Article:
The Touareg people are descendants of the Garamantian Empire in Sahara, and part of the indigenous Berber people in North Africa. They have an ancient nomadic history in which they were strong participants of the Saharan Caravan Trade across the Sahara desert trading with Mediterranean countries and Sub Saharan cities. The Touareg still inhabit Northern and Western Africa. Around 500 AD the Touareg expanded south into an area known as the Sahel, where the Sahara changes from the desert into the grassy savannas, scrubland and woods.
A Touareg legend states that their first leader was a woman called Tin Hinan, who established a federation of the tribes in the Ahaggar Mountains in southern Algeria. She was so revered that she was known as ‘Our Mother’ among the Touareg. Until the French began their scramble for Africa and colonized the area, the Touareg existed in such loose organizations of tribes, each with a regional leader.
The distinctive deep blue turban worn by the adult Touareg males is known as a ‘tagelmust’. It actually is one piece of cloth measuring about 33 feet in length, and is used as both a turban and a veil. The tagelmust has been traditionally died an indigo color, which can leach into the skin, leading the Touareg to be called the ‘Blue Men of the Desert”. It is an important aspect of Touareg society, with many distinct uses. It not only protects the head from the sun, and the face from the desert sands, but it also serves as a means of social modesty and respect. The tagelmust is removed only in the home and among family. The veil also serves to hide the face from strangers, which is common practice among Touareg males. While blue is the traditional color, and is reserved for their celebrations, other colors have been making their way into the Touareg culture, such as the red color depicted in the young man on this banknote.
The Touareg used to hold slaves in their society, and used the slaves to work as herders and for other menial tasks. The practice was frowned upon by the French when they colonized the area, but there was no little effort to end it. Martin Klein estimated in his book Slavery and Colonial Rule in French West Africa(1998) that there was estimated 50% of the population in French Controlled Sudan that were slaves. This estimate shows that slavery was so ingrained into society, that to end the practice suddenly would likely have caused widespread rebellion among the populace, which of course the French occupiers did not want. So instead acts were passed which abolished slavery, but there was no effort to enforce the new law.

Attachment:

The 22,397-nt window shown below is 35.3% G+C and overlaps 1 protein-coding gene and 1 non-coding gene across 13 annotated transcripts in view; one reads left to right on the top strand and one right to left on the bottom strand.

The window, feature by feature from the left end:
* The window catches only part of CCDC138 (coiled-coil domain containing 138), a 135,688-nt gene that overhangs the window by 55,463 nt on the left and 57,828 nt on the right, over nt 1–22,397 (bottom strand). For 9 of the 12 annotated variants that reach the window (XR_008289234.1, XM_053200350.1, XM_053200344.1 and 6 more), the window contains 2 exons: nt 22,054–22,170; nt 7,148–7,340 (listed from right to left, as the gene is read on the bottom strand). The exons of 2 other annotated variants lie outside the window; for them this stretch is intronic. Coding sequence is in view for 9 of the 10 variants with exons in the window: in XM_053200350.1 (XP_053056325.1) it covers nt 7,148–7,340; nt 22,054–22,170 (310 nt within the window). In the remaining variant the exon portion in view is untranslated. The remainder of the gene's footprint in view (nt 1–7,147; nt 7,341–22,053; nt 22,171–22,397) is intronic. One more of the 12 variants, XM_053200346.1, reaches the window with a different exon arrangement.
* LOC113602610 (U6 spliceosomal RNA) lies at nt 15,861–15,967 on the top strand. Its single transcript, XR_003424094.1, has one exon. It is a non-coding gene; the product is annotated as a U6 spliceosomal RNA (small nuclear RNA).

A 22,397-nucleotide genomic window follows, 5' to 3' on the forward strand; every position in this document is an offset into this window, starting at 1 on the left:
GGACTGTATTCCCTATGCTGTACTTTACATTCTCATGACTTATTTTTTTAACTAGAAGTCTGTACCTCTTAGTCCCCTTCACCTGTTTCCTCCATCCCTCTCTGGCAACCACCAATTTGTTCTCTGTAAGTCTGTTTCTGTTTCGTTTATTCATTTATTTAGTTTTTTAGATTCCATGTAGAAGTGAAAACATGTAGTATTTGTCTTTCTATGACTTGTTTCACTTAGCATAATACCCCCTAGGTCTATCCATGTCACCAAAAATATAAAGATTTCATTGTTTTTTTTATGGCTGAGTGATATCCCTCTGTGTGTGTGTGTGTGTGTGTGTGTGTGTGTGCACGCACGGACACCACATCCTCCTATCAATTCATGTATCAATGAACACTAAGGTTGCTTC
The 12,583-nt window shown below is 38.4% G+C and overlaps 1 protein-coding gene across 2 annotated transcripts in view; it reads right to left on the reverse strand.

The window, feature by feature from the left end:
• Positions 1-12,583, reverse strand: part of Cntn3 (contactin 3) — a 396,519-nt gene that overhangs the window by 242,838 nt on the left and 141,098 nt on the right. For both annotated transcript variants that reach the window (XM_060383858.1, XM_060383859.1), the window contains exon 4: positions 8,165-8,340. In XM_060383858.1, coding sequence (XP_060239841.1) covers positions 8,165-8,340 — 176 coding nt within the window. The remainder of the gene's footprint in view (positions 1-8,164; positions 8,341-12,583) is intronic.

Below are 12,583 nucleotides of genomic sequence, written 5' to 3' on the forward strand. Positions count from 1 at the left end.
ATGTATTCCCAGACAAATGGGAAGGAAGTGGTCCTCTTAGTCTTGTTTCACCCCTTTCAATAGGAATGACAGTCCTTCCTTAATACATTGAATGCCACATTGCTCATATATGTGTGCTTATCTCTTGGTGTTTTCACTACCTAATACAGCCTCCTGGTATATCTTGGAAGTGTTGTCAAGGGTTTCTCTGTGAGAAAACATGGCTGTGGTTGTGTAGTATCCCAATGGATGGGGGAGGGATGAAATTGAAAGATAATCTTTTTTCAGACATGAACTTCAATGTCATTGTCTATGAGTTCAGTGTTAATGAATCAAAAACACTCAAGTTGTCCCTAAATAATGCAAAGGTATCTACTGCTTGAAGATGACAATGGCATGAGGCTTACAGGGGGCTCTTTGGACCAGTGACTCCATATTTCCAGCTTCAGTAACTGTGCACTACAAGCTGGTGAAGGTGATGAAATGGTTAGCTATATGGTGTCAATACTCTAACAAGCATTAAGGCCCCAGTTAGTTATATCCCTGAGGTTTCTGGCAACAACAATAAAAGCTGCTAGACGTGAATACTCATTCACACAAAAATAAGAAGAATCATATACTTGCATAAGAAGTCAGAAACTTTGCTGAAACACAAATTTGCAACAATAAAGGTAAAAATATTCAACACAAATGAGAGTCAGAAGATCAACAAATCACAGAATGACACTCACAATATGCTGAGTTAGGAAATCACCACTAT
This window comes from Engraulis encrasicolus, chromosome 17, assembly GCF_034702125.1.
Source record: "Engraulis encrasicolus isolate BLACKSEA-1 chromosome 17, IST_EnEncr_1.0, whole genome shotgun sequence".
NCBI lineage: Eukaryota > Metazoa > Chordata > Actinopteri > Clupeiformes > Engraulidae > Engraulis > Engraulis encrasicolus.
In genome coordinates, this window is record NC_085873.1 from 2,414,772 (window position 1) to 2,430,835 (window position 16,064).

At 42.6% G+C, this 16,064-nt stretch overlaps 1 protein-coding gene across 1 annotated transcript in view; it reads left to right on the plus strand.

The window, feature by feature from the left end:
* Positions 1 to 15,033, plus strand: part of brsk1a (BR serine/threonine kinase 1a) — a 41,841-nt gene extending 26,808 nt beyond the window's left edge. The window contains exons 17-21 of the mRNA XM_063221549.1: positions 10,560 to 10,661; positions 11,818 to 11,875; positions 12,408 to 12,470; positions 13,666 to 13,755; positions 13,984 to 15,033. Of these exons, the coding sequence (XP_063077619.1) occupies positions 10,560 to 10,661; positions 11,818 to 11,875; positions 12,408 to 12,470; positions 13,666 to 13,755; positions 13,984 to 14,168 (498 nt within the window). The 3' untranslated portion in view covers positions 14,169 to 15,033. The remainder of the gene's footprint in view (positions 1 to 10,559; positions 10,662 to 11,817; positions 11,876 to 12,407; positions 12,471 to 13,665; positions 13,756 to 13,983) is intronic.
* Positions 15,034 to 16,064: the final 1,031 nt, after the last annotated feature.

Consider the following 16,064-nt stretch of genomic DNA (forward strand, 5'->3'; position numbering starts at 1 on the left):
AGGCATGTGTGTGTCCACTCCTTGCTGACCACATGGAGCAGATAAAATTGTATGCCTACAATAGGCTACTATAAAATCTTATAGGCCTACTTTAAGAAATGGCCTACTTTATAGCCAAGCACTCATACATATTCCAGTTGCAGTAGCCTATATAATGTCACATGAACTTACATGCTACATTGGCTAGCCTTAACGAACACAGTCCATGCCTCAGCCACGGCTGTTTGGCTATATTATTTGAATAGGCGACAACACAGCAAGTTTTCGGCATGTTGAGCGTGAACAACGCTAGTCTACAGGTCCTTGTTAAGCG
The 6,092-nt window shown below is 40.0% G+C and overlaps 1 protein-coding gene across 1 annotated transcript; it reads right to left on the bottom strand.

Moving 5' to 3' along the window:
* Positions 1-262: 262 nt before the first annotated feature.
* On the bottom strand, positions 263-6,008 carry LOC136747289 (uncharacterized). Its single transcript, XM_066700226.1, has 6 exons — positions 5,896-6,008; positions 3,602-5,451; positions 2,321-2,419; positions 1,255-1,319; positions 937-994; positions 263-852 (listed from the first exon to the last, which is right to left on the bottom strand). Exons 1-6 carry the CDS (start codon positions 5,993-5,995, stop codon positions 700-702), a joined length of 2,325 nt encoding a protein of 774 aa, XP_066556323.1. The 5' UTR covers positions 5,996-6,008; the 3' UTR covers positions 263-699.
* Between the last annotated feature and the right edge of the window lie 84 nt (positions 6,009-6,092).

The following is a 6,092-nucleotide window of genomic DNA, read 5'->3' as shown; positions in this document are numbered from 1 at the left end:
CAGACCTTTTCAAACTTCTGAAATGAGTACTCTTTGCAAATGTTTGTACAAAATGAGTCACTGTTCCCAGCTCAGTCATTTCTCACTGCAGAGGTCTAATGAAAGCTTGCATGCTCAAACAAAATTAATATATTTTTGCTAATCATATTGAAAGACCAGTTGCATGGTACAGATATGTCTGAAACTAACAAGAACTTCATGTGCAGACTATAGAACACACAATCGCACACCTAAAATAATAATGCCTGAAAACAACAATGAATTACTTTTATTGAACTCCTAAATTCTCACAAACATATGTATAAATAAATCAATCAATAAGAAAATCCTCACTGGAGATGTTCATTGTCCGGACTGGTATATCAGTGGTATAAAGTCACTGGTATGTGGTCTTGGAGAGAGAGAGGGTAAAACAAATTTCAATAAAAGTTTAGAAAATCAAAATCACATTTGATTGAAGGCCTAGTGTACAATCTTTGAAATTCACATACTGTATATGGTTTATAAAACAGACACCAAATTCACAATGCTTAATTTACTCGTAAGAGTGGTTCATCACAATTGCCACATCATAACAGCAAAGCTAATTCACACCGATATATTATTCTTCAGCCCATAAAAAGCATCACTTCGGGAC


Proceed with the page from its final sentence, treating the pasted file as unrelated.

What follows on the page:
During the French occupation of Africa, the Touareg were not allowed to exist in their traditional loosely governed communities, which were seen as too separate and independent from their control. Instead, the Touareg were subjected to a western style of governance by the French Colonial Administrators. As a result, the French encountered many battles with the strongly independent Touareg, much of it in the Ahaggar Mountain region in southern Algeria. One leader was able to broker a peace between the French in the Sahara. Moussa ag Amastan met with Captain Metois in January 1904, and was given a written agreement that the French did not want to have the Touareg as their subjects, only to create conditions in which the French could peaceably exist in the area. The agreement was made, but the truth was, of course another thing altogether. The French were there to occupy the lands, and to rule the people. They were no longer just Touareg; they were French subjects.
When much of Africa became independent of their colonial rule in the 1960’s, the independence set firm boundaries throughout the countries and divided, and thus restricted, the lands that many tribes had long inhabited. The Touareg became a divided people, and conflicts between the Touareg and the new governments of these stronger bordered countries were encountered. The nomadic tradition they enjoyed was now severely limited and their herding lifestyle has been challenged in their new countries including Mali, Niger, and Libya, Morocco, Algeria and Burkina Faso.
It took no time at all for a rebellion to occur in Mali. The Touareg Uprising took place mainly in Northern Mali where most of the Touareg lived. The newly formed Malian armies fought with the Touareg and were focused on military action on all Touareg, not just those who were rebelling. As a result, many Touareg fled into Niger, where there was no rebellion. The uprising lasted from 1961-1964 when the Army finally suppressed the rebels.
But Niger would not be exempt from Touareg restlessness. Another uprising occurred in both Mali and Niger in 1990. This rebellion was an attempt to separate and form an independent nation. Mali was able to achieve a peace agreement in 1992, but Niger had to endure violence until 1994. When peace was finally achieved, there were to be less governmental regulations for the Touareg and their warriors would be allowed to join the armies of Niger or Mali.
But then in 2007 Mali and Niger both had attacks from Touareg groups who were not receiving their promised integration into the government and military service as promised. Several peace deals have again been made, but they are seemingly only temporary, as the Touareg and their governing officials continually refuse to see eye to eye on their issues. The Touareg’s deeply ingrained history of nomadic herding and trading simply refuses to be suppressed.
A Touareg horseman is featured on the front of this 25 franc banknote issued in 1942.